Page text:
Document Type

Article

Publication Date

10-22-2019

Abstract

Objectives

The number of elderly people is growing rapidly and aging is found to affect activities of daily living. Older adults are found to perform less physical activity when compared to younger ones. In the perspective of movement behavior, it is not well understood how are elderly different from younger ones. It is not known whether they produce only low frequency movement accelerations or the overall number of movements produced are reduced in elderly. It is also not known how elderly and younger ones perform movement transitions throughout the duration of a day and during night-time sleep.

Material and methods

In this study, 10 healthy young and 10 healthy old participants wore inertial measurement unit at their lower back for 3-days. The 24 hours of day were divided into four 6 hour time zones and transitions made by young and elderly were investigated. All participants performed their regular daily activities unhindered and longitudinal multi-day signals for acceleration and angular velocity were analyzed. Time-frequency analysis was performed using wavelet transform and frequency content of each movement performed was computed.

Results

We found that both young and older adults performed significantly more low amplitude movements than medium and high amplitude movements. Healthy young adults produced significantly more movements at 1.1 Hz than older adults. Healthy young adults were also found to have produced significantly smaller number of transitions in the mid-phases of sleep. They were also found to produce significantly larger accelerations during night-time sleep transitions than their older counterparts.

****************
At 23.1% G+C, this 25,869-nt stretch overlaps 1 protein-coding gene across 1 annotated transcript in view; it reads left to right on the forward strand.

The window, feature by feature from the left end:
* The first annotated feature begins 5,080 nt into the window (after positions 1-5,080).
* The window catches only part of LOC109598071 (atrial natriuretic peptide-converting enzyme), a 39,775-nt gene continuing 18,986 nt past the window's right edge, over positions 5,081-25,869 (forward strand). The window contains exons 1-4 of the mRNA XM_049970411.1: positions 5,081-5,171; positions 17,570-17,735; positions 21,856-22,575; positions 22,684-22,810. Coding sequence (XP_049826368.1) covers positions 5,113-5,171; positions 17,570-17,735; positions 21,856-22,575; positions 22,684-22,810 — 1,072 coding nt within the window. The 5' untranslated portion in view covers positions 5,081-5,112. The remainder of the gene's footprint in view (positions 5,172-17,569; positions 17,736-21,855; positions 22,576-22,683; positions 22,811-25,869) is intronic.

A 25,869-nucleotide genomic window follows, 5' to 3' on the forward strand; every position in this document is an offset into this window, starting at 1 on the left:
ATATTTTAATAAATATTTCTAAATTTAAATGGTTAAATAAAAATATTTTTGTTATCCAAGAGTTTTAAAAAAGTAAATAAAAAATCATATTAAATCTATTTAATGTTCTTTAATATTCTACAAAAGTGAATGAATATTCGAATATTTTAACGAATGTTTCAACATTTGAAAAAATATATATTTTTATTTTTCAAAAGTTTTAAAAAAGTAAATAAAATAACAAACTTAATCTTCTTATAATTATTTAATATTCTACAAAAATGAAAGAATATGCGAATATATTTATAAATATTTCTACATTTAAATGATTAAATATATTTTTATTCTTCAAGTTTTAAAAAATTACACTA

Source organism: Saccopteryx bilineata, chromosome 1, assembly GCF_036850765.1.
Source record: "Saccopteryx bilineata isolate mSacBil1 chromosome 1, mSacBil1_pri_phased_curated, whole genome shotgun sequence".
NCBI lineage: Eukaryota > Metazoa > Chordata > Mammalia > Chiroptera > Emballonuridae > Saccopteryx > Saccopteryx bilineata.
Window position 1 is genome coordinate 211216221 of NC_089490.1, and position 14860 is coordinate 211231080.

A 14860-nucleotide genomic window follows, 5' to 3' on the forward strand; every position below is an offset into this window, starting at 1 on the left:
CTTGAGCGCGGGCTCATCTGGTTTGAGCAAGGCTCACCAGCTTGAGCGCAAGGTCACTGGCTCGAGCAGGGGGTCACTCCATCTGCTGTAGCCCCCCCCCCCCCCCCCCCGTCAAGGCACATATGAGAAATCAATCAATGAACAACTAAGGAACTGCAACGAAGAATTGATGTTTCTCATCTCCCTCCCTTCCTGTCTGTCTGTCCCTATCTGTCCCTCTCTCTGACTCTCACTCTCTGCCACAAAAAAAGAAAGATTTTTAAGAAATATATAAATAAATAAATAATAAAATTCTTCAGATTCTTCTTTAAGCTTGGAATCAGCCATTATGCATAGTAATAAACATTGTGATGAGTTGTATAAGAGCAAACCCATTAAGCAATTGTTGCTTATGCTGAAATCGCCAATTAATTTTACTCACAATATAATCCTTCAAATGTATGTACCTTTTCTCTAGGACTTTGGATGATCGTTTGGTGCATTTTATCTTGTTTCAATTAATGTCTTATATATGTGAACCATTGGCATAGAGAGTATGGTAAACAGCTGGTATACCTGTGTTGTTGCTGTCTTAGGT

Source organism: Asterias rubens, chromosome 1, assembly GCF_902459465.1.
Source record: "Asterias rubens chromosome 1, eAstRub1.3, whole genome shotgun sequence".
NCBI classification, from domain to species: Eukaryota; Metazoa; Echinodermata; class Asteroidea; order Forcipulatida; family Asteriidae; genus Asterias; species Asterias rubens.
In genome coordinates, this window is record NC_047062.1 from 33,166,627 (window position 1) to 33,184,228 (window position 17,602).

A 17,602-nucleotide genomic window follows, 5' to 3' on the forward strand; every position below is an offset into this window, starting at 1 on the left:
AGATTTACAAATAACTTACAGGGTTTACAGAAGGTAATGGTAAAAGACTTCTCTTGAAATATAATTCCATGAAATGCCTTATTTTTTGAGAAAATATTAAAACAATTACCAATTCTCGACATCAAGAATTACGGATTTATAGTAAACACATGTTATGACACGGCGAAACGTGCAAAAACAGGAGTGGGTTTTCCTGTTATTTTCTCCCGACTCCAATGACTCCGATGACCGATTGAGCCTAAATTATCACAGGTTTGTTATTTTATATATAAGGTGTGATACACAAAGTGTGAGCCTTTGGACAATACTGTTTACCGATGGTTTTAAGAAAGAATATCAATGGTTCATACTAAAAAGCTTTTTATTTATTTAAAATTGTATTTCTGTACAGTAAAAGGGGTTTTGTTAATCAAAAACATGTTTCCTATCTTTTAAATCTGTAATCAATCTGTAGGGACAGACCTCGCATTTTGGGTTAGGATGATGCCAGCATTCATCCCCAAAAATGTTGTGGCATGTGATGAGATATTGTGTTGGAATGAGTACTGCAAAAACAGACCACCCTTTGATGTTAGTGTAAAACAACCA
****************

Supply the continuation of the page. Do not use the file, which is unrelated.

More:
Conclusion

The advantages of collecting longitudinal data about human movement and sleep transition data can lead us to important clinical diagnosis. The information from longitudinal assessment can help develop lifestyle interventions for disease prevention, monitoring of chronic diseases to prevent or slow disease progression among elderly people.

Comments

NOTICE: this is the author’s version of a work that was accepted for publication in IRBM. Changes resulting from the publishing process, such as peer review, editing, corrections, structural formatting, and other quality control mechanisms may not be reflected in this document. Changes may have been made to this work since it was submitted for publication. A definitive version was subsequently published in IRBM, volume 41, issue 2, in 2019. https://doi.org/10.1016/j.irbm.2019.10.002

The Creative Commons license below applies only to this version of the article.

Peer Reviewed

1

Copyright

Elsevier

Creative Commons License

Creative Commons License
This work is licensed under a Creative Commons Attribution-Noncommercial-No Derivative Works 4.0 License.

Available for download on Thursday, October 22, 2020

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